Delta’s CEO sees status quo in foreign ownership

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Delta CEO Richard Anderson predicts that current foreign ownership laws in the US will not change, and suggests that immunized alliances supply similar benefits to stakes in US carriers held by foreign entities.

Responding to a question posed to him today about foreign ownership during the MRO Americas conference Anderson said: "Regardless of your view, I just don't think it will change."

He believes immunizes transatlantic and transpacific joint ventures among carriers "obviates the need" for a foreign carrier to take an ownership position in a US airline.

Delta, along with SkyTeam carries Northwest Airlines, Air France and KLM secured anti-trust immunity in 2008. Later that year Delta and Northwest merged.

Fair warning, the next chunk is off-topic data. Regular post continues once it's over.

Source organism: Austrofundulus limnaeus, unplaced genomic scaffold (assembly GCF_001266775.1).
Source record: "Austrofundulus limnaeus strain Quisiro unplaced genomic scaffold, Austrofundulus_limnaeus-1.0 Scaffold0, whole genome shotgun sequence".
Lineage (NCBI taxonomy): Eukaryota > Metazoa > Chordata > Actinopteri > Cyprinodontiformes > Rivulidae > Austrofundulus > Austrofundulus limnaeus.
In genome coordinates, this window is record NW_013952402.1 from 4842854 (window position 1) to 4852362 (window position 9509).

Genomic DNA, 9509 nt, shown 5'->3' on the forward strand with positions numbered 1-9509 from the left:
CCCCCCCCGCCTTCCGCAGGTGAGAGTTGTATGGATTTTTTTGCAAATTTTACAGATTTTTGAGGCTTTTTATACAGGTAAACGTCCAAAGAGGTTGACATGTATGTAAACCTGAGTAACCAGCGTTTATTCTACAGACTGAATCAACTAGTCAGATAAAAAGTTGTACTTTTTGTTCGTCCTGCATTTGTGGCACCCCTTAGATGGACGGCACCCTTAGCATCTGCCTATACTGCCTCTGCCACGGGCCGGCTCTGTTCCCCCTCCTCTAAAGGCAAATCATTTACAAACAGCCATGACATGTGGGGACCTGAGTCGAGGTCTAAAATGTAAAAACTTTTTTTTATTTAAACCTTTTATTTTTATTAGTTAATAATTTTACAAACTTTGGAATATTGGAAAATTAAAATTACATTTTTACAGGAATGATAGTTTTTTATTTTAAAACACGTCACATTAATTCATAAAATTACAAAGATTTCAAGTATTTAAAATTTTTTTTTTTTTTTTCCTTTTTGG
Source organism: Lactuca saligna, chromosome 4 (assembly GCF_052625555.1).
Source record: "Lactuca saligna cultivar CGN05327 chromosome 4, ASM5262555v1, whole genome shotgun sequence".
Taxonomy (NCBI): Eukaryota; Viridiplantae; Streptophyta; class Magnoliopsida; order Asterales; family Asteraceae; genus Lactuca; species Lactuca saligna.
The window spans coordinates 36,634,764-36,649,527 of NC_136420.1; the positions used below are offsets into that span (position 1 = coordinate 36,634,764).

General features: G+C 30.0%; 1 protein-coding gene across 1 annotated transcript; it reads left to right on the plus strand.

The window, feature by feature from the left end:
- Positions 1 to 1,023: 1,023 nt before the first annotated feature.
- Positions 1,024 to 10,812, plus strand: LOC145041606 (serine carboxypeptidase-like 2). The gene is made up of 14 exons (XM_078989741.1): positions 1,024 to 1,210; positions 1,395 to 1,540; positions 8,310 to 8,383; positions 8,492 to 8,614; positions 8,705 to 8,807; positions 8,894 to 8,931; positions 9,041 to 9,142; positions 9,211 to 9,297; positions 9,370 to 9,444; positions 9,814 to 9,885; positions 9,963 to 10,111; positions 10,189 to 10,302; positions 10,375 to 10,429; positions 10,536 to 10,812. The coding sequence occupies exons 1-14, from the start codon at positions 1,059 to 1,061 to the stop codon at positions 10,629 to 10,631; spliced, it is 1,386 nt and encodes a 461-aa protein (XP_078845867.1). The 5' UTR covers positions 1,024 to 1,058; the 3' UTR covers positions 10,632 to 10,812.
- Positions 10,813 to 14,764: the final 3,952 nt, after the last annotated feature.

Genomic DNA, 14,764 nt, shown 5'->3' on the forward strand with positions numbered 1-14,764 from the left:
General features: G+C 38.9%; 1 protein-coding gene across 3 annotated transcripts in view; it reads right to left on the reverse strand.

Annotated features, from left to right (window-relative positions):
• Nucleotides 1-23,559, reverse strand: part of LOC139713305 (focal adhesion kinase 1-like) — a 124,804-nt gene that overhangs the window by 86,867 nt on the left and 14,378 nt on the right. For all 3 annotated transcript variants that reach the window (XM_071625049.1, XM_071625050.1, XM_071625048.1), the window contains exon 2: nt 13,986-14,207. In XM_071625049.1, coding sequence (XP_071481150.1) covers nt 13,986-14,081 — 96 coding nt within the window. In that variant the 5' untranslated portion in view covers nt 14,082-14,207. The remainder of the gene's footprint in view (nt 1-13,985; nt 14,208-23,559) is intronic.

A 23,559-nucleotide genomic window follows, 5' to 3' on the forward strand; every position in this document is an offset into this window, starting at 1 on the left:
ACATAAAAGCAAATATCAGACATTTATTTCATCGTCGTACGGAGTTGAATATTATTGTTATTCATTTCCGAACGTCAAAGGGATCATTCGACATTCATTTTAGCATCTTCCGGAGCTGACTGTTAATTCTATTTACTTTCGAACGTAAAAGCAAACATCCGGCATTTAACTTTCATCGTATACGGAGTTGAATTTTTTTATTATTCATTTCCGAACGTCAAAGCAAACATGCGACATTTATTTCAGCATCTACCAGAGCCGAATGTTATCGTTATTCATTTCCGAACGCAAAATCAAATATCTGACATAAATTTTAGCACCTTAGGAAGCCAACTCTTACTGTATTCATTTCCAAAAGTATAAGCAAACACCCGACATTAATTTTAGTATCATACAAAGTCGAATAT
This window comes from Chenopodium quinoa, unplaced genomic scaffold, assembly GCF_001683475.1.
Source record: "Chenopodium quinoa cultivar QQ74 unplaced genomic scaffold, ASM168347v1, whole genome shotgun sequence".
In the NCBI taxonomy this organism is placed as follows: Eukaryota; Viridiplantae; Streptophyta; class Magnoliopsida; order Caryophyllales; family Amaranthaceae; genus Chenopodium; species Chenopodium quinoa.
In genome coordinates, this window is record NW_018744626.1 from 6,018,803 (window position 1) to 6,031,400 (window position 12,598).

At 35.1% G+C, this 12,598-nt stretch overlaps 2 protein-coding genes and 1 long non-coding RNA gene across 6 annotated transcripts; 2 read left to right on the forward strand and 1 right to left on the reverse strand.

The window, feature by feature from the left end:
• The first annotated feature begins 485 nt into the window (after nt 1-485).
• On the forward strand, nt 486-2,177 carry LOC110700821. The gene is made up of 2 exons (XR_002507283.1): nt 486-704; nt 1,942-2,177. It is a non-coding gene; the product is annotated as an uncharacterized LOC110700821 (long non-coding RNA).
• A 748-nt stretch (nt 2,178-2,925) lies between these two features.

Star Alliance members United, Lufthansa, Air Canada and prospective member Continental recently won tentative approval to conduct transatlantic operations under anti-trust immunity. But the European Commission has launched anti-trust proceedings related to the proposed tie-up.

European Union negotiators have repeatedly pushed for lifting of foreign ownership restrictions in Open Skies negotiations with the US. If negotiations for the second phase of the deal fail to produce a lifting of ownership caps, traffic rights secured in phase one can be withdrawn by either side.

Recently the lead negotiator for the US John Byerly cited legitimate concerns by labour groups surrounding foreign ownership that he believes need to be addressed.